Over the past year, I’ve been doing an extended dive into the world of Star Trek, or “old school Star Trek” you might say. Boy, do I love the original show, and having discovered the first RPG for it, I started developing a Star Trek campaign that, frankly, nobody but me would ever see. Really, though, it was more than that. It was like my personal salute to the show, that groovy 60’s sci-fi, the look ad feel of the whole thing – all things I loved, but also things I had never really explored. Which brings me to fanzines ,,,
Initially, I discovered Geoffrey Mandel’s Star Fleet Handbook, much of which was reproduced as the U.S.S. Enterprise Officer’s Manual, which I owned. I say “much of which”, because there was plenty that didn’t see print in that compilation, and enthused with all things Old School Trek, I wanted to see what Mr. Mandel had created.
I managed to find a couple issues online and bought them and loved them. A fan filling in the details of something he loved, but not to the obsessive degree to which such things can be taken. None of the nonsense about “canon” and copyright and such – just creativity. In the process of finding the Star Fleet Handbooks, I also found the “Fanlore” website, and so the descent into madness began.
Folks, you might not know this about me, but when I start researching for a project, I go a bit nuts. I love research … heck, I do it for a living … and I tend to over-research things. With Grit & Vigor, for example, I needed to know more about guns and vehicles than I did so I could model them appropriately in the game. Before I was done, I’d built a database of thousands of firearms, cars, airplanes … heck, I even built a database of hundreds of animals to have something to which I could compare the vehicles. Overkill, yes, but once I start I just can’t stop.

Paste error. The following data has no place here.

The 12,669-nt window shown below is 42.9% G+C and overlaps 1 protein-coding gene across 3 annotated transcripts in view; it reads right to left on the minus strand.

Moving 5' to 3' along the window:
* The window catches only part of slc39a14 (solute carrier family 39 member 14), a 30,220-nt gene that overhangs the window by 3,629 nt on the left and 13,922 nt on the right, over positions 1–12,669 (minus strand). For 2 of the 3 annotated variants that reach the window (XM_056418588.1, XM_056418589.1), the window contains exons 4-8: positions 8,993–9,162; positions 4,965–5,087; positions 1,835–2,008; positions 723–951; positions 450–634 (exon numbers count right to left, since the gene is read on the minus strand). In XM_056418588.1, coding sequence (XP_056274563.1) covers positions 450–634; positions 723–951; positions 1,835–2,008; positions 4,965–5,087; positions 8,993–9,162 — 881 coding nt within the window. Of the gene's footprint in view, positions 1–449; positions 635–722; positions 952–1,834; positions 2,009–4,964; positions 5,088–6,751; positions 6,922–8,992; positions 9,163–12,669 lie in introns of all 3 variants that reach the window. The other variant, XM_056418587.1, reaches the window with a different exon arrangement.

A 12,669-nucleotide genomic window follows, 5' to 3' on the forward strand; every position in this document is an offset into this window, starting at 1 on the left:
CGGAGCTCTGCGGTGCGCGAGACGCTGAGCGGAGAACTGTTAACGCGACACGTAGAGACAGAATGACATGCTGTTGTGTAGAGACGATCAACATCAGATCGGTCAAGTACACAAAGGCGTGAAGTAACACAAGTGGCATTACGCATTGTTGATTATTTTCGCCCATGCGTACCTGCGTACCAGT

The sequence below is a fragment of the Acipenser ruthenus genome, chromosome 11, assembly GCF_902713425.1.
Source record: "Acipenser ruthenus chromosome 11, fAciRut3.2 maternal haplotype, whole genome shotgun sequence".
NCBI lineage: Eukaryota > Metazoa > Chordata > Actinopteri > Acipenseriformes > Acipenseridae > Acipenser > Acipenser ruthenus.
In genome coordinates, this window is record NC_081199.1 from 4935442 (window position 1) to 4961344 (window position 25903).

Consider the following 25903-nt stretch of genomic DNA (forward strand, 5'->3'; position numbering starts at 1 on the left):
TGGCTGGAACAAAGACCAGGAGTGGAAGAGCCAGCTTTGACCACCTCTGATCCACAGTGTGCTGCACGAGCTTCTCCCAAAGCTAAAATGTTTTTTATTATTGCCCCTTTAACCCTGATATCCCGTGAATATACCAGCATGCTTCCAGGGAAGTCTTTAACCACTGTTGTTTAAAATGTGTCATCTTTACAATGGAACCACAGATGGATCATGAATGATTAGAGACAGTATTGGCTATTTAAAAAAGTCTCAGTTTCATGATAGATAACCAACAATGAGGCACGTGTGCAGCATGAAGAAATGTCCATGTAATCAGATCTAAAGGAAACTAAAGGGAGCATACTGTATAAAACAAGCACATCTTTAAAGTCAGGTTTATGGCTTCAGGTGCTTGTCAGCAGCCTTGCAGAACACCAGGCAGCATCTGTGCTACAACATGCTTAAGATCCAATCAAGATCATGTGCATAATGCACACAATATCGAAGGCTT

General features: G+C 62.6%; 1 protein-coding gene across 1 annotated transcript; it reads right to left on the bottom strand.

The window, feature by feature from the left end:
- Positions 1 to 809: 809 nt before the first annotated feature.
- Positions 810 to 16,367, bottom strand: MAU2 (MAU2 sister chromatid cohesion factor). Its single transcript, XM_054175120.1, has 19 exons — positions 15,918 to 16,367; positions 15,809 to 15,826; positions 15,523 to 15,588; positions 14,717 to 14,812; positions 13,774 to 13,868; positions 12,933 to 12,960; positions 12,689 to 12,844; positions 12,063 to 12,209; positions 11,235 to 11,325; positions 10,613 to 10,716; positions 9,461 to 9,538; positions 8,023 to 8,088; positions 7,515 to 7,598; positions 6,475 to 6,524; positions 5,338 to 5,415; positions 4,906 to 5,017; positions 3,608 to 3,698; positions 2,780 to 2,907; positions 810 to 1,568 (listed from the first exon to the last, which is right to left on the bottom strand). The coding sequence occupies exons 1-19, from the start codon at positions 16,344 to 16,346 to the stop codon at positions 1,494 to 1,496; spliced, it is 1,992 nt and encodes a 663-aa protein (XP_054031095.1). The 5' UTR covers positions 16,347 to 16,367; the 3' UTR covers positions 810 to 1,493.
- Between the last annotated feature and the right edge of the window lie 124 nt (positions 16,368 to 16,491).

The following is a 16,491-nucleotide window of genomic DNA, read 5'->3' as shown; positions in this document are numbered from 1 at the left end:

My “Star Trek Databank” now includes over 1,500 stars (which I’ve mapped), since I wanted to tie all the planets to real world stars, over 2,600 named Starfleet vessels with their registry numbers, etc. You get the idea. And now I had dozens (hundreds?) of old fanzines to explore.
I was mostly looking for articles about the “Star Trek universe”, rather than short stories. I wanted to see what fans, with nothing more than the original show and the animated episodes to work with, could come up with about all that new life and new civilizations. Finding some articles about Tellarites and Andorians on Fanlore, I was soon the owner of all five issues of Sehlat’s Roar. Great articles, by the way – very creative and very useful for my purposes. I soon had a select collection of a few others, and naturally started reading some of the fan fiction that was in them. Heck, I even discovered some art by Vaughn Bode and Phil Foglio! From Star Trek fanzines to “Phil & Dixie” in Dragon Magazine. Cool stuff, and it hit me how similar all of this was to the early days of Dungeons & Dragons. The art, the presentation and, most importantly, the energy!
The energy is what I love about old school Trek, old school D&D – maybe old school everything. That brilliant, bubbly, awkward, crazy, wonderful energy released when somebody has birthed something new – something we’ve not quite seen before. It was there in the earliest animation, in early jazz, in early movies. In time, all of these things become more about money than ideas, but there’s usually a wonderful honeymoon that just thrills me to death. Now that I’m approaching 50, I’m discovering a real love for DIY – books, games, art, movies, music, restaurants, etc. Real people doing things – sometimes well, sometimes not so well – for the sheer love of it.
Folks – go find that energy. Bathe in it, participate in it, and love it for all you’re worth. Along with the human relationships – spouse, kids – that make your life worthwhile, the energy of frenzied fans doing something they love for almost nothing at all will keep you going.